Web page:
Traveling: Inherently Wasteful…Inherently Fun

This Spring break, I traveled to Blacksburg, VA (via Charlotte, NC) to visit my former roommate, Alexis, who is kicking butt in an English Master’s program at Virginia Tech. I hate to fly (I shake like a dog in a lightning storm the entire time, particularly if there is turbulence), but I love to visit new places, and in spite of the snowy weather that I brought with me, I had fun exploring the VT campus and eating my way through Blacksburg.

The face of VT

The face of VT

Star Hil Little Red RooStarr coffee milk stout...perhaps one of the most delicious things I have ever put in my body.

Star Hil Little Red RooStarr coffee milk stout…perhaps one of the most delicious things I have ever put in my body.

As an experiment, I decided to keep tabs of all of the trash that I generated while traveling from when I left Orono to when I returned to Lexington. On my way to Massachusetts, I stopped at the Natural Living Center to fill a sack with banana chips to snack on (I never eat full meals whilst traveling, which is a vestige of my emetophobia). I also stopped at Starbucks and filled Sean’s wonderful thermos with coffee to keep me awake during my 5-hour drive (bad idea – the caffeine, which I have mostly phased out of my diet, made me sick) and coerced the reluctant barista to also fill up my Nalgene with water. Awesome! I thought to myself. What a great zero waste start to my traveling!

Huckleberry

Huckleberry, Alexis’s super adorable dog.

But as much as I felt like patting myself on the back, I was missing the biggest imprint of my journey – carbon. The drive to my sister’s is nearly 5 hours and sucked my gas tank dry. Then she had to drive two hours round trip to get me to the airport, where I hopped on a carbon-guzzling airplane and flew 700 miles to Charlotte, where Alexis picked me up and drove me 3 hours back to Blacksburg. Lather, rinse, repeat. Wow, that’s a lot of miles.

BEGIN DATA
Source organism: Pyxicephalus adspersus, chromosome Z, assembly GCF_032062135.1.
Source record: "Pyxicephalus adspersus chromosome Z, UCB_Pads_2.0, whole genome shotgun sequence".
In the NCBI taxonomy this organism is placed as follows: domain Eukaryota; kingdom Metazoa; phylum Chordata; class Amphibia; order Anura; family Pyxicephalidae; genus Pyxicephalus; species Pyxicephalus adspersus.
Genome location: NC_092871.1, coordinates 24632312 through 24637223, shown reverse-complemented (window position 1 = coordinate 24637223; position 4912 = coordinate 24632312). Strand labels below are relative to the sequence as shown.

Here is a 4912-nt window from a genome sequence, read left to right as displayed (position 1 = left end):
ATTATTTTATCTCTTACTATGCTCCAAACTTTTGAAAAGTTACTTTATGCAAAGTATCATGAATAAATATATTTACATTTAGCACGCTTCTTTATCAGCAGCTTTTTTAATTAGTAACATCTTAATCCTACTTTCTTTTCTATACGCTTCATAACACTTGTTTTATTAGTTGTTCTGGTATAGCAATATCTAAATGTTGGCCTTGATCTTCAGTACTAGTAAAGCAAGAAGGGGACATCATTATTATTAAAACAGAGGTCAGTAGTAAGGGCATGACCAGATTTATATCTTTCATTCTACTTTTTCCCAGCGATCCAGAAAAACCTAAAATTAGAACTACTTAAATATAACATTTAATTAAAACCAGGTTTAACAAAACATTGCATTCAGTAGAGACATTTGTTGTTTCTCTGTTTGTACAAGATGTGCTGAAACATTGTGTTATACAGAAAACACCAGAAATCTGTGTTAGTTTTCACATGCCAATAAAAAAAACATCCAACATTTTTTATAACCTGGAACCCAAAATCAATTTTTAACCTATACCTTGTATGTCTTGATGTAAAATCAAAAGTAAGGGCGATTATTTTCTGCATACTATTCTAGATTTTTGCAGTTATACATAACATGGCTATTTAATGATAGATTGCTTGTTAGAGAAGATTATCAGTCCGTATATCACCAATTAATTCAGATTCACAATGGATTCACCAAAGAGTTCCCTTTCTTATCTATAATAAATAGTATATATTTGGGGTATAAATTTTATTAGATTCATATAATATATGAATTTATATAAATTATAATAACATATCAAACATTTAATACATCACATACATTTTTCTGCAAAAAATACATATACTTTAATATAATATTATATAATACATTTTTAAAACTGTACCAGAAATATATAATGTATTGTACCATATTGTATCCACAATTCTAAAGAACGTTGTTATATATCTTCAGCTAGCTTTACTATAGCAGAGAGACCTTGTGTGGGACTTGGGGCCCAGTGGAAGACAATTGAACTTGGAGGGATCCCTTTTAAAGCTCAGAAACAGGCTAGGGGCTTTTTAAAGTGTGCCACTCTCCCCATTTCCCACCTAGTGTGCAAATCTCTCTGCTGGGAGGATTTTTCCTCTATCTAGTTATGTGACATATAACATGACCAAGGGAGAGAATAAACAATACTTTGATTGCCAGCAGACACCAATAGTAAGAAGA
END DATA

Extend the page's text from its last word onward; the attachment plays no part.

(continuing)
A pretty tree on one of the snowy days that I was there.

A pretty tree on one of the snowy days that I was there.

I started reading Plenty – a hilarious and informative book about eating locally – recently, and I had to pause for awhile after the first chapter because the author mentions footprint calculators. I had forgotten they existed! Curious how my new lifestyle has affected my ecological footprint, I happily googled off to click around on some footprint calculator websites. I have yet to find one that even allows for a zero-waste-style life (most assume you produce at least one full garbage can a week), but I did find myself stalling on the carbon-specific portion of the quiz. My air travel this (academic) year has included a trip to Arizona and a trip to Blacksburg, and my car travel has included more trips to and from Massachusetts than usual (since my sister and brother-in-law live there now). So in spite of my efforts to reduce my waste and the fact that I do not drive my car more than once every two weeks, I’m still stomping down my huge feet on our beautiful planet.

This is where I have trouble reconciling my desire to experience the world and to simultaneously save it (save being a relative term – I am not delusional enough to think that I can single-handedly save the earth, no matter what kind of stories I wrote as a kid). I think that cultivating deep compassion for the earth involves seeing as much of it as you can, and not just through National Geographic and Planet Earth. Humans are visceral beings; to care, we must see, feel, hear, smell, touch, and aside from quitting our jobs and departing on foot or in canoe, to travel, we must consume fossil fuels. I have no good answer for this. Neither does Bea Johnson (her family still travels to Paris yearly to visit her parents, an act which apparently gathers a lot of criticism).

A vegetarian gyro that rocked my socks...

A vegetarian gyro that rocked my socks…